Gaming Commission: Hands off horse fund

Gaming Commission: Hands off horse fund

Members seem eager to revive thoroughbred racing

STILL HOPEFUL THEY CAN REVIVE thoroughbred racing in the state, the members of the Massachusetts Gaming Commission on Thursday said they intend to lobby lawmakers to leave intact a fund designed to prop up the industry.

A number of proposals have surfaced on Beacon Hill in recent weeks to tap the Horse Race Development Fund, which relies on money from casino gambling taxes and licensing fees. The commission in the past has steered a neutral course with the Legislature, but at Thursday’s meeting in Springfield the members collectively decided to adopt a more assertive role.

They asked Chairman Stephen Crosby to take the lead role in pushing the Legislature to adopt legislation giving the commission full regulatory authority over horse racing and to leave the money in the Horse Race Development Fund alone.

By statute, the money in the Horse Race Development Fund can be used to subsidize purses for both harness and thoroughbred races. The fund has helped revive harness racing at Plainridge Park Casino, a slots parlor owned by Penn Gaming. But thoroughbred racing hasn’t fared as well. Suffolk Downs, which lost out in its bid for a casino license, has been sold to a developer and only six racing days are slated for the track this year. With little thoroughbred racing taking place, millions of dollars in the Horse Race Development Fund have gone unused.

Many think thoroughbred racing is dead in Massachusetts, but a group of industry officials are pushing the state to use money in the Race Horse Development Fund to study and possibly finance the construction of a $150 million horse park in central Massachusetts that would come with a track.

Crosby said the Gaming Commission typically takes the view that “our job is to implement the law, not write it.” But he said the debate over the Race Horse Development Fund is different.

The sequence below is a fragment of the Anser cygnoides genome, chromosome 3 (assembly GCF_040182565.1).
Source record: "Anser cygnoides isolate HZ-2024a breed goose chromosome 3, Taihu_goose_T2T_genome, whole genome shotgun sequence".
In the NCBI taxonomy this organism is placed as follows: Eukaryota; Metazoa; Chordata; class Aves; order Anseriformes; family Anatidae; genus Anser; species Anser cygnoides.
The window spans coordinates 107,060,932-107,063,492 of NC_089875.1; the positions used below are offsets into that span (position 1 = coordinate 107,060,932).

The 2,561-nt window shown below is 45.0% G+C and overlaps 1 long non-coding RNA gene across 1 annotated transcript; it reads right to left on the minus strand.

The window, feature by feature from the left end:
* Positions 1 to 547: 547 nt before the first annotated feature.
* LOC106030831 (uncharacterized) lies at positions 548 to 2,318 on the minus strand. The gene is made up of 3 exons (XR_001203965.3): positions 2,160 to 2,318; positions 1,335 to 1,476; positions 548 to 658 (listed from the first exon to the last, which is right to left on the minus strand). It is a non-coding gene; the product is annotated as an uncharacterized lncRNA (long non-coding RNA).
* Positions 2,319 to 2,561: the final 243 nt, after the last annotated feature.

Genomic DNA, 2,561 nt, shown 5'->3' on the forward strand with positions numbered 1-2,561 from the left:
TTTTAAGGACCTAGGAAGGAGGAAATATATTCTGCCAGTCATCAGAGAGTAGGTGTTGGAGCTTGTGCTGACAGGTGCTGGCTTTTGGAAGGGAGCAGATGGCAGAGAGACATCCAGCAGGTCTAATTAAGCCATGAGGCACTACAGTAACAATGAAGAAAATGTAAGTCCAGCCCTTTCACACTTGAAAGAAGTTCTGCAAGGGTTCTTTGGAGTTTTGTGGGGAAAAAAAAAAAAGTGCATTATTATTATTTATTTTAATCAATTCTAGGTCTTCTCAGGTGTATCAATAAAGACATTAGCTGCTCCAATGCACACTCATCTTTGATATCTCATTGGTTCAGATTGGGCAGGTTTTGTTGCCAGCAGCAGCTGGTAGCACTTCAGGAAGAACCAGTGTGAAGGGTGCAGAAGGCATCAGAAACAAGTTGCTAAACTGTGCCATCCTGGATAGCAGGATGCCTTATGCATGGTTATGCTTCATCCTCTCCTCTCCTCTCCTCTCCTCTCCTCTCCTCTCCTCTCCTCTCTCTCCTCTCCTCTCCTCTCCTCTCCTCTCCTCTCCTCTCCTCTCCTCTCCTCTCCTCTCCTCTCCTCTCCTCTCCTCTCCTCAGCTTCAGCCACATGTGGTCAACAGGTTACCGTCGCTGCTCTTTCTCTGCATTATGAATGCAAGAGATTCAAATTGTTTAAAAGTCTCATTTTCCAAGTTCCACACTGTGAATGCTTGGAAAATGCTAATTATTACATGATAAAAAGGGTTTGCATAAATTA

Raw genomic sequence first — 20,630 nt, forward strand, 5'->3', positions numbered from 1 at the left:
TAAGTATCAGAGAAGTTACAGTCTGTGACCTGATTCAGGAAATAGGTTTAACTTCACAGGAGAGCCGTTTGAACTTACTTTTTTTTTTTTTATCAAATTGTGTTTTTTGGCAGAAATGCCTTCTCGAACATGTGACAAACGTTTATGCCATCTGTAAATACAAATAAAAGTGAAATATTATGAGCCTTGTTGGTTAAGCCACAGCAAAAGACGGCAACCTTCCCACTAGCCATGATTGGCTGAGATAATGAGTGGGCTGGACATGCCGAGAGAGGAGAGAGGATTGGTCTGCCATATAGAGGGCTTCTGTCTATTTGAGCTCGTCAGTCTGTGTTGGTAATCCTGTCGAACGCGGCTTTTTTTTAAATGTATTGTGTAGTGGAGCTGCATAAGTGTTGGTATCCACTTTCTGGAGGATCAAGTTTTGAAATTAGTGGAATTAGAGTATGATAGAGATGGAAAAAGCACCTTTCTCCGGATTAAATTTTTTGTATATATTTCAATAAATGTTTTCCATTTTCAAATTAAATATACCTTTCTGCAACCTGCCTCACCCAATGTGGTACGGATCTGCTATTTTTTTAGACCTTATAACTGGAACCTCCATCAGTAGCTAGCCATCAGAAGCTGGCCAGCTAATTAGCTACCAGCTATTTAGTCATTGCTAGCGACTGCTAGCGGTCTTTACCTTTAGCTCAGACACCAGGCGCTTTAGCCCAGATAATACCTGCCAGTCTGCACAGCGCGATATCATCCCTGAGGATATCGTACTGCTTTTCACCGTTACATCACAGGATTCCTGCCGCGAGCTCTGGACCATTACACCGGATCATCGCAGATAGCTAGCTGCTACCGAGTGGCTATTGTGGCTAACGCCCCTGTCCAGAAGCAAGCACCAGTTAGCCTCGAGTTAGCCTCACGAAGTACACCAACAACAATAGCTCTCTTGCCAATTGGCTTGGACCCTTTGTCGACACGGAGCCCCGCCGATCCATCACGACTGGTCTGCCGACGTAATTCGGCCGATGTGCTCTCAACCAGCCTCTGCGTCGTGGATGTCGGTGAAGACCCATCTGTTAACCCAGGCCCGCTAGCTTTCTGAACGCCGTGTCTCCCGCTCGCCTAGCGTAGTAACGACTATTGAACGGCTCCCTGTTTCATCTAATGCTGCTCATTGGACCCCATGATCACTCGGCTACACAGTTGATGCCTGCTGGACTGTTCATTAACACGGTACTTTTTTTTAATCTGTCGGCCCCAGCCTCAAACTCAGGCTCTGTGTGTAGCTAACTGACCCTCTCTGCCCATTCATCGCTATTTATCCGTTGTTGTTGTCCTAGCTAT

“At the request of the Legislature, we put in legislation that we think would give us the tools and give the industry the tools to come up with a strategic plan where the Racehorse Development Fund might be able to be put to use for a strategy that could sustain the thoroughbred industry,” he said. “We don’t know for sure, but at least we think with that reform legislation we would have a chance.”

Crosby put a question to his fellow commissioners. “Should we take a proactive position and state our implicit judgment that to eviscerate or radically alter the Race Horse Development Fund prior to passing the reform regulation legislation does not make sense?”

Meet the Author

Bruce Mohl

Editor, CommonWealth

About Bruce Mohl

Bruce Mohl is the editor of CommonWealth magazine. Bruce came to CommonWealth from the Boston Globe, where he spent nearly 30 years in a wide variety of positions covering business and politics. He covered the Massachusetts State House and served as the Globe’s State House bureau chief in the late 1980s. He also reported for the Globe’s Spotlight Team, winning a Loeb award in 1992 for coverage of conflicts of interest in the state’s pension system. He served as the Globe’s political editor in 1994 and went on to cover consumer issues for the newspaper. At CommonWealth, Bruce helped launch the magazine’s website and has written about a wide range of issues with a special focus on politics, tax policy, energy, and gambling. Bruce is a graduate of Ohio Wesleyan University and the Fletcher School of Law and Diplomacy at Tufts University. He lives in Dorchester.

About Bruce Mohl

Bruce Mohl is the editor of CommonWealth magazine. Bruce came to CommonWealth from the Boston Globe, where he spent nearly 30 years in a wide variety of positions covering business and politics. He covered the Massachusetts State House and served as the Globe’s State House bureau chief in the late 1980s. He also reported for the Globe’s Spotlight Team, winning a Loeb award in 1992 for coverage of conflicts of interest in the state’s pension system. He served as the Globe’s political editor in 1994 and went on to cover consumer issues for the newspaper. At CommonWealth, Bruce helped launch the magazine’s website and has written about a wide range of issues with a special focus on politics, tax policy, energy, and gambling. Bruce is a graduate of Ohio Wesleyan University and the Fletcher School of Law and Diplomacy at Tufts University. He lives in Dorchester.

Commissioner Gayle Cameron and the other three commissioners said they are on board with trying to help the ailing thoroughbred industry in Massachusetts. “There are a lot of horsemen out there who think, because they haven’t heard from us, that we’re not supporting them,” Cameron said. But she said that’s not the case.

“One of our obligations under the statute is to support and protect the industry,” she said. “I would love the standardbreds [the horses used in harness racing] to have the opportunity to continue with the work they’re doing. I would love to see the thoroughbred folks have the opportunity, if they can, to have a place to race and be able to utilize what that money was intended for also. I do support that. I hope that’s possible.”